Thompson Rivers University
Thompson Rivers University

Colin Lyons in Are You My Mother?

  Posted on: October 4, 2013

Are You My Mother?, Judith & Norman Alix Art Gallery (Sarnia, ON)
Cal Lane, Colin Lyons, Clint Neufeld, curated by Lisa Daniels
October 4, 2013 – January 5, 2014

We live in an era marked by an accelerating pace of change, where there are ever increasing quantities of the soon to be obsolete. Planned obsolescence, the integration of its own demise into a newly manufactured object, is a widely acknowledged fact in contemporary technology. Are You My Mother? provides an opportunity to reflect on a time gone by while considering our future.

Lyons’ work focusses on the process of ruination at all stages of transformation. In Automatic Ruins three dimensional replicas of a discarded industrial object, constructed from zinc etching plates, are submerged in a solution of copper sulfate and are actively in the process of becoming ruins throughout the course of the exhibition.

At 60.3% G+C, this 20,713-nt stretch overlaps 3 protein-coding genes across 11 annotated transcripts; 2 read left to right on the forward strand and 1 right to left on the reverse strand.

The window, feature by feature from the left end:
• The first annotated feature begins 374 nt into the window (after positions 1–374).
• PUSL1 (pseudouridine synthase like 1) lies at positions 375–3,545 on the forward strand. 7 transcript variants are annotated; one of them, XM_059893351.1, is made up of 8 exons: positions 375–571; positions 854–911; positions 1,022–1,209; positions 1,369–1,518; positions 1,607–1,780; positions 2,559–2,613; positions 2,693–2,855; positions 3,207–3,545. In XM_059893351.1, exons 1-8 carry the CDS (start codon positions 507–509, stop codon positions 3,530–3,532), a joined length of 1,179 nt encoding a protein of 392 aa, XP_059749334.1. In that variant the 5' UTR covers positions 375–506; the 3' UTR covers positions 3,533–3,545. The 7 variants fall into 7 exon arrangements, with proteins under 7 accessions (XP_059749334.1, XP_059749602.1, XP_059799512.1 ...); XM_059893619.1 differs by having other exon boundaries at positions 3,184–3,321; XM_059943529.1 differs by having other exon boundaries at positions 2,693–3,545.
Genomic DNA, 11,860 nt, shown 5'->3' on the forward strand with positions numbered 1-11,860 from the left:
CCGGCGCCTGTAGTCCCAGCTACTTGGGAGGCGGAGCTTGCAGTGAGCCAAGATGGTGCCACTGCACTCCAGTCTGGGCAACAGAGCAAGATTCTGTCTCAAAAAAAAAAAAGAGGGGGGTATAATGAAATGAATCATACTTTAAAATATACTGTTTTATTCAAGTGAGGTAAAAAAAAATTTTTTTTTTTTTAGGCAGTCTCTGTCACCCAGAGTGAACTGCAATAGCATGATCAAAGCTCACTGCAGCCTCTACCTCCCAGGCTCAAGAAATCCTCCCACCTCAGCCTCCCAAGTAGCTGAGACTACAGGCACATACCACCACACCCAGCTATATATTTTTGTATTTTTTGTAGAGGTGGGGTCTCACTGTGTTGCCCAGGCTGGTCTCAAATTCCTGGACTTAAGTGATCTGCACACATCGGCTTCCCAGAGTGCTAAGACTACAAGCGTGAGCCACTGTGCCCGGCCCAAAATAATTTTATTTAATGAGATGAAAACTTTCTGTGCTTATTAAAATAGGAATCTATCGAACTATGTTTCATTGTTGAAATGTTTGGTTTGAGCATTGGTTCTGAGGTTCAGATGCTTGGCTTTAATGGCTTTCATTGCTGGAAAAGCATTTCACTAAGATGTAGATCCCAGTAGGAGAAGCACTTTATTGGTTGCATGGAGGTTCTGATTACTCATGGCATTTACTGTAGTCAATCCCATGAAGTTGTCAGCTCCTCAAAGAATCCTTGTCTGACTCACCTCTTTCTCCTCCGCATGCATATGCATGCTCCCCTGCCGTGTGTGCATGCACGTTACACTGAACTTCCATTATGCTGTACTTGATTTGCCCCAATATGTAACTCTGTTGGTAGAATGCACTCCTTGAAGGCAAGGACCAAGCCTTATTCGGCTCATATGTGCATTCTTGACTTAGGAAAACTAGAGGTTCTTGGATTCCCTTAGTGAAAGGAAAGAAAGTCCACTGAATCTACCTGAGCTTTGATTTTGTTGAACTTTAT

Neufeld works with concepts of masculine identity, beauty and contradiction in the form of ceramic engines and machinery. He has taken a popular symbol of the alpha male and re-contextualized them into objects of delicate beauty, perched on top of elegant pieces of antique furniture.

Reminiscent of medieval tapestries and delicate lace, Lane transforms discarded industrial aluminized steel corrugated sewer pipes, rusty I-beams and used oil drums into objects of beauty. Filled with contradiction, her sculptures pull together industrial and domestic life as well as relationships of strong and delicate, masculine and feminine, practical and frivolity, ornament and function.

Rooted in the inevitability of transformation and finding comfort in paradox, all three artists engage materials, images, concepts and processes that pull together rich and often contradictory juxtapositions of industrial and domestic life. The intrigue generated by these works, both individually and collectively, is never exhausted and the more the work is contemplated, the more the viewer is rewarded. Each of these artists understands how the combination of dissimilar objects, images and contexts can create a never ending supply of new stories and meanings.

For more information, visit: www.jnaag.ca